Over the past 15 years, more Africans have turned to charcoal as a viable fuel for cooking in their kitchens – igniting Africa’s informal economy, but threatening its environment.

Residents of Toliara, a coastal city in southwestern Madagascar, witnessed the boom first hand. When resident Julien Andrianiana started selling charcoal 14 years ago, he was one of few. Most households in the city still used firewood for cooking.

As Toliara’s population doubled, business became so big that he managed to send two of his children to college. It quickly became the product of choice in kitchens not only in Toliara, but also in other fast-growing cities across Africa.

Charcoal appears to be an undisputed success for Africa’s economy, but it’s beginning to damage its environment. Because the process of making charcoal requires wood, the continent has undergone vast deforestation. Deforestation will exacerbate climate change, which has disrupted farming and fueled a migration to cities. Many rural residents have also began to get into the charcoal industry; as it's one of Africa's only thriving businesses.

Sellers of charcoal now appear on street corners throughout Toliara, trying to sell their product from surrounding forests. Nearby forests are ecologically rich, but fragile with plants and animals found only there.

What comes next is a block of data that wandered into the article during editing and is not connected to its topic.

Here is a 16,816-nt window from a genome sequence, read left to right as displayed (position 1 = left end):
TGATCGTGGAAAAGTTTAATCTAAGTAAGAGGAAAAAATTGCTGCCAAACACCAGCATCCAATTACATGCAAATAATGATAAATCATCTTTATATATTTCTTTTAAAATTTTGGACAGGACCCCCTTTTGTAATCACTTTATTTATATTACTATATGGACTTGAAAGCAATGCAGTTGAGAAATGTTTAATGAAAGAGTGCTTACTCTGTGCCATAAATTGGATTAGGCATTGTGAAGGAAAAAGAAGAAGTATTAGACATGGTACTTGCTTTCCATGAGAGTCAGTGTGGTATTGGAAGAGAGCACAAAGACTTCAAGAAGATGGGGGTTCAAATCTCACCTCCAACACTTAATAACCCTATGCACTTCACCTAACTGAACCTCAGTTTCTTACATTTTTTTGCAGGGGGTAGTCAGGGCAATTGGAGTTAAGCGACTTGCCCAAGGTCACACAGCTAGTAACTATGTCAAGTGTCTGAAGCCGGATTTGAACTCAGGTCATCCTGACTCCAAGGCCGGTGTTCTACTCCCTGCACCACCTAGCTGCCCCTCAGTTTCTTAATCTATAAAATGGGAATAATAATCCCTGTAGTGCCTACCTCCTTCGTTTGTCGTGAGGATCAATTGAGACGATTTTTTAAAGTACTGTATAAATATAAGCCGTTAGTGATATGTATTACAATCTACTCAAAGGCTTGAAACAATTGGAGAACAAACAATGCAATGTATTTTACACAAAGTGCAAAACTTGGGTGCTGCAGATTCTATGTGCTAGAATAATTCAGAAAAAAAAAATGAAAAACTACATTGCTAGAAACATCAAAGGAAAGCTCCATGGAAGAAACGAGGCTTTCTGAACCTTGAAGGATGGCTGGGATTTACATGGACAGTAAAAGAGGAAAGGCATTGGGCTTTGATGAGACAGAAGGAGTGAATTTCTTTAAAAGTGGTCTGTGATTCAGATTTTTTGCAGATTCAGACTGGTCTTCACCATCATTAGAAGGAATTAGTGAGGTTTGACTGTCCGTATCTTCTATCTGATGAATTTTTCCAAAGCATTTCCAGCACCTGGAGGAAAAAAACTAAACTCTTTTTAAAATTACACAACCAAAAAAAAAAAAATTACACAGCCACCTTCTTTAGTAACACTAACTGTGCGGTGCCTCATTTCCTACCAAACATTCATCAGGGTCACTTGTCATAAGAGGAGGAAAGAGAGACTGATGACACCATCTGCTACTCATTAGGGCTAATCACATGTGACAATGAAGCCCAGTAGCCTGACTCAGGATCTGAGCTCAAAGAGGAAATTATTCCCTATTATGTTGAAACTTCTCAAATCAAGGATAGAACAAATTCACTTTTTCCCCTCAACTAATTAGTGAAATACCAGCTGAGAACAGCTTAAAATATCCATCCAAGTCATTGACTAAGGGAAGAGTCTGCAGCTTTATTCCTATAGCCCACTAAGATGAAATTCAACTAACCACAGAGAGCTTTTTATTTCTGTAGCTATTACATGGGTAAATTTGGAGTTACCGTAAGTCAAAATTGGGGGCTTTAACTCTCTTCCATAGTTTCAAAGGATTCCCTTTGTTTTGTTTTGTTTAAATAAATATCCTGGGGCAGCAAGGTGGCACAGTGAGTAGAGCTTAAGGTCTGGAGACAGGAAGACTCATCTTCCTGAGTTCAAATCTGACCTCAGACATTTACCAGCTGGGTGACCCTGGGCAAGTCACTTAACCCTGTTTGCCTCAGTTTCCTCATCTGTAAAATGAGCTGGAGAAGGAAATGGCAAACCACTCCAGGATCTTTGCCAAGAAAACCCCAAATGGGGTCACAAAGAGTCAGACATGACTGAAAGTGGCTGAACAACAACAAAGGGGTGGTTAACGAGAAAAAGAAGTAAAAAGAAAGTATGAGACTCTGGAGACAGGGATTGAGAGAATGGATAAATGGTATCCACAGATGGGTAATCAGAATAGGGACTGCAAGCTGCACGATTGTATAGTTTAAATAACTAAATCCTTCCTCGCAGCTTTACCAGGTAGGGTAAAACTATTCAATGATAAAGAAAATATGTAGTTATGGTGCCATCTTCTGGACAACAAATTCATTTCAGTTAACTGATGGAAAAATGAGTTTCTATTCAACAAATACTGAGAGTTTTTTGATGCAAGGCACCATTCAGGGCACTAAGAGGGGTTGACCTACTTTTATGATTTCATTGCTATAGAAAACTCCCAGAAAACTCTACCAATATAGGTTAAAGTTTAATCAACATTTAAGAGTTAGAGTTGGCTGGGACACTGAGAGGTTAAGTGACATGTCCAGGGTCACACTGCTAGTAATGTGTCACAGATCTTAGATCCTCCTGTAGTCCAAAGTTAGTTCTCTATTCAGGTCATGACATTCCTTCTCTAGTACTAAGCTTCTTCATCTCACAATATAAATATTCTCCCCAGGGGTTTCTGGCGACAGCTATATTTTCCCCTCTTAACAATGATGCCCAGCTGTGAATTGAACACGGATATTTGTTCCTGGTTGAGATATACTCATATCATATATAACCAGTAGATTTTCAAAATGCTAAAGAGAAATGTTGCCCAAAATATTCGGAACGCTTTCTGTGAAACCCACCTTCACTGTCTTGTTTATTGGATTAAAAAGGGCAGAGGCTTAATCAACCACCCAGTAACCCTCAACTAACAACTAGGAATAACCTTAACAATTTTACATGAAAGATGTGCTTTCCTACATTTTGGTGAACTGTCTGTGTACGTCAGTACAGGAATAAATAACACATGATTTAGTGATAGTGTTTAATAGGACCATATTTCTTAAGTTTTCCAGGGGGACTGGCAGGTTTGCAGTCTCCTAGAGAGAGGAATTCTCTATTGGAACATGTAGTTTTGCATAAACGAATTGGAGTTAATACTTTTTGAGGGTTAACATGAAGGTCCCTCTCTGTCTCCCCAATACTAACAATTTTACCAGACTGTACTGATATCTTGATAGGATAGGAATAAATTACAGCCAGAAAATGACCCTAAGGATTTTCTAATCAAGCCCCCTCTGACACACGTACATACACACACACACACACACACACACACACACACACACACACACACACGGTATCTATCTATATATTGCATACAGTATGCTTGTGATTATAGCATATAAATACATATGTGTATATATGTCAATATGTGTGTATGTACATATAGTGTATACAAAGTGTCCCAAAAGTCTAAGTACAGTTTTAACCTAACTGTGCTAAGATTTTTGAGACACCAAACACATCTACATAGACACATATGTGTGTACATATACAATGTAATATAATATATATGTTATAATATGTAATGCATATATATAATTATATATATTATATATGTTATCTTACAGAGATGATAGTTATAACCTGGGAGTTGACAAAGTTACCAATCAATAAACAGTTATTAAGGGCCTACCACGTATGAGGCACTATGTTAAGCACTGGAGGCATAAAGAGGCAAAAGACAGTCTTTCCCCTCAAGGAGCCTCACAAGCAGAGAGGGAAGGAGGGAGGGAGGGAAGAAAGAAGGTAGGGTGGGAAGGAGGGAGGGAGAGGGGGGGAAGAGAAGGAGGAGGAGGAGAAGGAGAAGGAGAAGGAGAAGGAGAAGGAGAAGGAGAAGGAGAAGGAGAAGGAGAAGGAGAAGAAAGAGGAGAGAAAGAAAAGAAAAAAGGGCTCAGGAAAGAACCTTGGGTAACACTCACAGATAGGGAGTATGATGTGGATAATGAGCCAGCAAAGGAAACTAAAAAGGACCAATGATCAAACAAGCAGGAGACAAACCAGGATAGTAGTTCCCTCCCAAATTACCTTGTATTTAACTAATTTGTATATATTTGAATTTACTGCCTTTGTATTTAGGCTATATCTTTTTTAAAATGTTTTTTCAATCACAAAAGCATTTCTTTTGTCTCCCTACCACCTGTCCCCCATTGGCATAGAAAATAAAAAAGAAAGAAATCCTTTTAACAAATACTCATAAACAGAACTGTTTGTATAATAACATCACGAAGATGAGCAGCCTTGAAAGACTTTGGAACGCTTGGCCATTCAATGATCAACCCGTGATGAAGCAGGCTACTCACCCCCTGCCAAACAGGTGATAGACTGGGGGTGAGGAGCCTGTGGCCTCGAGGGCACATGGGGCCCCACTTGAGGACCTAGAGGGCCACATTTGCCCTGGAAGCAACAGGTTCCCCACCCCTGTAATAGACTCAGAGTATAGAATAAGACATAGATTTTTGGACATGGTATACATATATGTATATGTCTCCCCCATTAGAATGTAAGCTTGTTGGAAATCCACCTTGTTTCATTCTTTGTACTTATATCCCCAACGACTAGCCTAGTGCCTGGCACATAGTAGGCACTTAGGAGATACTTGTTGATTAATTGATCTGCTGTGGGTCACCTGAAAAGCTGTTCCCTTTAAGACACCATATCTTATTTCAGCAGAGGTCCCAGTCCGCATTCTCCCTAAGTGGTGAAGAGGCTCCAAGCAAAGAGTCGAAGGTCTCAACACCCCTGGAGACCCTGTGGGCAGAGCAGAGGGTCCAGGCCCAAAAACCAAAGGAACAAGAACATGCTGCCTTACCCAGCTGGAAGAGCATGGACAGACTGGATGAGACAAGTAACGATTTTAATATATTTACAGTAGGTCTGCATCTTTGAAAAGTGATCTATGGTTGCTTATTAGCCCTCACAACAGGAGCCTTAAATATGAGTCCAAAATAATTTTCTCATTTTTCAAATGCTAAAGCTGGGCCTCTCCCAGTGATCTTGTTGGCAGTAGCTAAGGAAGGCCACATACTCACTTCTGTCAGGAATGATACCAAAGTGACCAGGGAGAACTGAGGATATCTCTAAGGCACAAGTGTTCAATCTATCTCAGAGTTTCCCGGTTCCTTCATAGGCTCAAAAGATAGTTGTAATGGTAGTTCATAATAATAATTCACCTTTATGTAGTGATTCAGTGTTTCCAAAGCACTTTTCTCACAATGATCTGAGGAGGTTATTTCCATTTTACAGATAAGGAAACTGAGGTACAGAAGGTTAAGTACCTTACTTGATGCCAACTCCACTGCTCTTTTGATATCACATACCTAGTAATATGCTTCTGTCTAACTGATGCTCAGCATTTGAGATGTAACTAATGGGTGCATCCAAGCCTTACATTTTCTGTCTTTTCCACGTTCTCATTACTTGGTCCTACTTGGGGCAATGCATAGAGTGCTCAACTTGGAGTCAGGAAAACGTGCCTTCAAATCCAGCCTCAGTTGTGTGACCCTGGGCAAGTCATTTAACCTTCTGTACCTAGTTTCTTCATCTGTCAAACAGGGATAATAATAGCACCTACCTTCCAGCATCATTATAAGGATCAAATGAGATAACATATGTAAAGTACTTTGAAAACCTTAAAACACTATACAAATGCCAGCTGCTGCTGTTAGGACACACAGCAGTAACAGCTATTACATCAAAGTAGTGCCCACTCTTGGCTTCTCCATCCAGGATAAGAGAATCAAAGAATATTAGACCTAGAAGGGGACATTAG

Because so many have gone into the business, acquiring high-quality charcoal from hardwood trees has become more difficult. Andrianiana must now wake up at 3 a.m., ride his bike an hour north, and attempt to strike a deal with charcoal producers before his competitors do.

"Most of the trees have been cut down," Andrianiana told the New York Times, after he was able to secure only 60 bags of charcoal – down from his usual 80. "Within five years, all the trees will be gone."

Africa's charcoal production has doubled in the past 20 years and now accounts for over 60 percent of the world's total, according to the United Nations Food and Agriculture Organization.

How charcoal is made

Charcoal is mostly pure carbon, and made by cooking wood in a low oxygen environment. It’s a process that can take several days, as the burning takes time to strip wood of volatile compounds like water, methane, hydrogen, and tar. In commercial processing, burning takes place in large concrete or steel silos with little oxygen, and stops before it all turns to ash. The process leaves black lumps and powder. What’s left is about 25 percent of the original weight.

When ignited, the carbon in charcoal combines with oxygen and forms carbon dioxide, carbon monoxide, water, other gases, and high quantities of energy. It contains more potential energy per ounce than raw wood. It burns hotter and steadier than wood, and produces less smoke and fewer dangerous vapors.